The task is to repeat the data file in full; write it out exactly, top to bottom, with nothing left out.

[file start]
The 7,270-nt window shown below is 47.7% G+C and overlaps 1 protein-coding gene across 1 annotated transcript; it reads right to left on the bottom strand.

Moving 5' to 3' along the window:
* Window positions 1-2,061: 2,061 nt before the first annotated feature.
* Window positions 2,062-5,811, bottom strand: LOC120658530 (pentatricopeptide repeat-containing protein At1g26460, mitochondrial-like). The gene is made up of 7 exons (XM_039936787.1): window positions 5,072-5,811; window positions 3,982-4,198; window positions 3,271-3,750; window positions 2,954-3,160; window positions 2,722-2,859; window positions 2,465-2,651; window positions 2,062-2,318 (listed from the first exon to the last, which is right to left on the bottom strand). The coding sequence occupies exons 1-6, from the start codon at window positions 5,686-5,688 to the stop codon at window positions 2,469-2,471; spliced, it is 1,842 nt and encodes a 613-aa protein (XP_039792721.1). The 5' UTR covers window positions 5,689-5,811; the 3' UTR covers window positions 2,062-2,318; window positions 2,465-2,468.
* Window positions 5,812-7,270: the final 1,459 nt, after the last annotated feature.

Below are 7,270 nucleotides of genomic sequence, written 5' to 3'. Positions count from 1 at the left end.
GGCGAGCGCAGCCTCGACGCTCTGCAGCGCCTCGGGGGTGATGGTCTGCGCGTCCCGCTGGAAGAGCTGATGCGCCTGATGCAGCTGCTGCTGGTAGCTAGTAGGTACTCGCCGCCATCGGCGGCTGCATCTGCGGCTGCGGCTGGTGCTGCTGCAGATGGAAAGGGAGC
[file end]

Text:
The 7,270-nt window shown below is 47.7% G+C and overlaps 1 protein-coding gene across 1 annotated transcript; it reads right to left on the bottom strand.

Moving 5' to 3' along the window:
* Window positions 1-2,061: 2,061 nt before the first annotated feature.
* Window positions 2,062-5,811, bottom strand: LOC120658530 (pentatricopeptide repeat-containing protein At1g26460, mitochondrial-like). The gene is made up of 7 exons (XM_039936787.1): window positions 5,072-5,811; window positions 3,982-4,198; window positions 3,271-3,750; window positions 2,954-3,160; window positions 2,722-2,859; window positions 2,465-2,651; window positions 2,062-2,318 (listed from the first exon to the last, which is right to left on the bottom strand). The coding sequence occupies exons 1-6, from the start codon at window positions 5,686-5,688 to the stop codon at window positions 2,469-2,471; spliced, it is 1,842 nt and encodes a 613-aa protein (XP_039792721.1). The 5' UTR covers window positions 5,689-5,811; the 3' UTR covers window positions 2,062-2,318; window positions 2,465-2,468.
* Window positions 5,812-7,270: the final 1,459 nt, after the last annotated feature.

Below are 7,270 nucleotides of genomic sequence, written 5' to 3'. Positions count from 1 at the left end.
GGCGAGCGCAGCCTCGACGCTCTGCAGCGCCTCGGGGGTGATGGTCTGCGCGTCCCGCTGGAAGAGCTGATGCGCCTGATGCAGCTGCTGCTGGTAGCTAGTAGGTACTCGCCGCCATCGGCGGCTGCATCTGCGGCTGCGGCTGGTGCTGCTGCAGATGGAAAGGGAGC